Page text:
During a May 21 general session at the American Industrial Hygiene conference and expo in Montreal, Assistant Secretary of Labor Dr. David Michaels was asked for his views on OSHA’s Voluntary Protection Program (VPP).
Michaels said he is committed to VPP but admitted there have been some issues with the program. The session, which was moderated by former OSHA Administrator John Henshaw, was interesting because Henshaw, while at OSHA, was a huge supporter of the program and encouraged its growth. “VPP grew very rapidly,” said Michaels, “we think a little too fast.”
A 2009 report by the Government Accountability Office revealed problems with OSHA’s administration of the program, which recognizes companies for safety performance. Michaels said the agency has addressed many of the issues raised by the report, but said he thinks the program has two issues:
- Fatalities at VPP sites – Should a facility where a fatality has occured be included in VPP? “There needs to be a continuing focus on fatalities among contractors at VPP sites,” said Michaels. “Some of the fatalities had clear, preventable causes and it raises questions whether that employer should be in VPP.”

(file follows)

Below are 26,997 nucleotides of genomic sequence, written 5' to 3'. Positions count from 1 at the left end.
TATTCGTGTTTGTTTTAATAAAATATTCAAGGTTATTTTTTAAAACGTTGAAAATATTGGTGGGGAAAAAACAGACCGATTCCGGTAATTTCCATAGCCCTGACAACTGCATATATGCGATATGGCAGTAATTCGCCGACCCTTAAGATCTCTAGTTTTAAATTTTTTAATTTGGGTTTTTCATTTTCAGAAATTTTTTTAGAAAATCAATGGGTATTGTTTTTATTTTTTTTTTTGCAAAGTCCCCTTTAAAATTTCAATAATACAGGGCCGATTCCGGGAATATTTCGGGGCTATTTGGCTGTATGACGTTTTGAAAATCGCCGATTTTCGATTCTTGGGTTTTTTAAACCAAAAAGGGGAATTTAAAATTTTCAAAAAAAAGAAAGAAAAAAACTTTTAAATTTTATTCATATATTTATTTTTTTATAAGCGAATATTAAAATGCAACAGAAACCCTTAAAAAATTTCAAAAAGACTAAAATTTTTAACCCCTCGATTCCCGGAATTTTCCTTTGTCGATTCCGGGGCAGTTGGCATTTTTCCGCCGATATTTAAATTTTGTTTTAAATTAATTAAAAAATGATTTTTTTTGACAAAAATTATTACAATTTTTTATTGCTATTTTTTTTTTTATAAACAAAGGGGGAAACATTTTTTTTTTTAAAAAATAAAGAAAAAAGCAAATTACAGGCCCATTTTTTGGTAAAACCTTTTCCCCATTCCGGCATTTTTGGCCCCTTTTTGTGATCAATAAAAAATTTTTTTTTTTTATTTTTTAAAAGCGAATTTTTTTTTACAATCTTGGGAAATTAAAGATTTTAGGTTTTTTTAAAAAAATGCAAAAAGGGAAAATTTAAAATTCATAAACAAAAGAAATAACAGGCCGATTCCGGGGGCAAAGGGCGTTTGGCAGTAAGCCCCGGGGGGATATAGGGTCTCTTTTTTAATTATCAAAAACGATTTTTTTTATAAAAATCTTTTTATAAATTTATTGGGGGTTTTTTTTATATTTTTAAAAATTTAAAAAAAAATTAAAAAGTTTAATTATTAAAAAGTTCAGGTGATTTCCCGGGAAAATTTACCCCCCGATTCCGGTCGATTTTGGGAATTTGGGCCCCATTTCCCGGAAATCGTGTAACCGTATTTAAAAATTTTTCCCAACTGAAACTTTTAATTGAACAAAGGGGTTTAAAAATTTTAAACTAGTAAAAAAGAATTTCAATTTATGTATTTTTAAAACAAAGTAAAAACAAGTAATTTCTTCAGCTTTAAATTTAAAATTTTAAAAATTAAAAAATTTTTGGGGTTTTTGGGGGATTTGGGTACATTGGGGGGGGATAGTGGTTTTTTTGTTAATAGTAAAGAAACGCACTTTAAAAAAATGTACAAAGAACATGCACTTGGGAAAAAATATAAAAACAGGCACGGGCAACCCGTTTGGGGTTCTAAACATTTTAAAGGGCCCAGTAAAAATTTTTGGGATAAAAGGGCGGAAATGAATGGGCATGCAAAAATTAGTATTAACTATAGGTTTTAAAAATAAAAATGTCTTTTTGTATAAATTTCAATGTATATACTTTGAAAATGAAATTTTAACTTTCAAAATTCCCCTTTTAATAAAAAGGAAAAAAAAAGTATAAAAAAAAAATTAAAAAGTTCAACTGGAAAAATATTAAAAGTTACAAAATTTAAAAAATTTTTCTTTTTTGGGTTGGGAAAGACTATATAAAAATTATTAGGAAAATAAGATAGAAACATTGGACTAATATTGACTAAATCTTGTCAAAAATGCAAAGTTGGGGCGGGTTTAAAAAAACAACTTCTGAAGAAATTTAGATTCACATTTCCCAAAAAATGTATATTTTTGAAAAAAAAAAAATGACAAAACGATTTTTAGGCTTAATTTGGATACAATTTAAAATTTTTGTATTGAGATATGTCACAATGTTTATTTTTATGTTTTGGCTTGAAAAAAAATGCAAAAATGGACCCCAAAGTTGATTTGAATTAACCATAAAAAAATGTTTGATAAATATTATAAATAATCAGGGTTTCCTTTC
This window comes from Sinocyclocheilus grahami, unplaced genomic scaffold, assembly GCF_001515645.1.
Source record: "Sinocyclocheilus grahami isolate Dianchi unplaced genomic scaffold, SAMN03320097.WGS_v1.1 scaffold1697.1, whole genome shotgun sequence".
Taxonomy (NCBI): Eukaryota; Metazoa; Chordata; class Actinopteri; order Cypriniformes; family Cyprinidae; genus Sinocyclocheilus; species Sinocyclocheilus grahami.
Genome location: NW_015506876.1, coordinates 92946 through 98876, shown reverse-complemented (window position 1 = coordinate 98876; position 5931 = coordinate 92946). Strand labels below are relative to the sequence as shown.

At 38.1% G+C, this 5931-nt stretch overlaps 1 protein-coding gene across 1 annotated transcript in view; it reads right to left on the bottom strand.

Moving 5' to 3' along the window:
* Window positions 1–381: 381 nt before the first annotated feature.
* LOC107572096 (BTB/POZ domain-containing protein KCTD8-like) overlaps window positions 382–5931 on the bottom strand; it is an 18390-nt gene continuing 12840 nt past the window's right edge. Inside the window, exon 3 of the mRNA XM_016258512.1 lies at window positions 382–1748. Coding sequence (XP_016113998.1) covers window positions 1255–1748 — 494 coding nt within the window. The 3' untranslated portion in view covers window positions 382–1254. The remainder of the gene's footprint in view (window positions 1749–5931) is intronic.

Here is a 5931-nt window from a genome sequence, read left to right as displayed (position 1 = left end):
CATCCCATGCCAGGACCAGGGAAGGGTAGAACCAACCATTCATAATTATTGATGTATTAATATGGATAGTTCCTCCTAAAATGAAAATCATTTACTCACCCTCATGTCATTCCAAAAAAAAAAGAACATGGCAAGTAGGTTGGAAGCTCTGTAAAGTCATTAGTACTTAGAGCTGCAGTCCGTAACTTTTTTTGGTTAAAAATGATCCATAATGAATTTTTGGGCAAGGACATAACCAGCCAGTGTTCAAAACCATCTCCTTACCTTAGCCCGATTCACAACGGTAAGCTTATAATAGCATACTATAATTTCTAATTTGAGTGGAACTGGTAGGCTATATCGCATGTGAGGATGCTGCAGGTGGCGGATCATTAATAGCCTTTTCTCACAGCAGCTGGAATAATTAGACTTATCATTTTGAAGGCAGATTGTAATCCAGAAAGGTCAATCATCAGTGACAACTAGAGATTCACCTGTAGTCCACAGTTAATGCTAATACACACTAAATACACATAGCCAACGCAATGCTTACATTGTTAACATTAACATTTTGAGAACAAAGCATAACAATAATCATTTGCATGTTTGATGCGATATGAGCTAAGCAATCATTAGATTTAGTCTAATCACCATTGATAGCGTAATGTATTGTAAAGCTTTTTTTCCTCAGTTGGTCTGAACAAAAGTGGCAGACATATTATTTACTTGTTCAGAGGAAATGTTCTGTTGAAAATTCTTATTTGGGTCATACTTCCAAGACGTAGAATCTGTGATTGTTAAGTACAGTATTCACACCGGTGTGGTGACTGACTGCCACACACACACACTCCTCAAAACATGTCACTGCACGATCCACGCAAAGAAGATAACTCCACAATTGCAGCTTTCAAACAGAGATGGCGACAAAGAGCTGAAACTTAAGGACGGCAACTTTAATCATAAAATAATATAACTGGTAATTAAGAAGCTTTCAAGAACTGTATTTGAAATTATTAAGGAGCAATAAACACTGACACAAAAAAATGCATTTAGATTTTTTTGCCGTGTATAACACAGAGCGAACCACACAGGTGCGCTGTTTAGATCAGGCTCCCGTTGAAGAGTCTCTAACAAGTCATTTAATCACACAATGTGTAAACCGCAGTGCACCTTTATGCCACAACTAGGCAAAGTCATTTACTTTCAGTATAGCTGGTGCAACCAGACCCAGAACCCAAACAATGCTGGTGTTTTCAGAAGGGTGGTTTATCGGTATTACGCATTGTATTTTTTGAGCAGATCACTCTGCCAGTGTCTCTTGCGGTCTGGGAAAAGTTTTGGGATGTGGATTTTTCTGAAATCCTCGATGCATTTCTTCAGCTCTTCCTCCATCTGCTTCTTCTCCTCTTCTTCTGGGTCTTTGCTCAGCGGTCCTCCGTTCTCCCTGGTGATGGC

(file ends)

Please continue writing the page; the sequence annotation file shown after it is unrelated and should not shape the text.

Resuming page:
- Rate-based incentive programs – “Employers with rate-based incentive programs have to change that” if they want to remain in VPP. Bonuses for managers or employees should not be based on low injury rates, said Michaels. “We are very concerned that there are programs that discourage workers from reporting injuries,” Michaels said. “We think there are many ways you can incentivize safety and health, but [pay-based incentives] are not the way to go.”
“VPP should be the standouts, the evangelists,” he noted. “We lost some good companies [from VPP] because they wouldn’t change that.”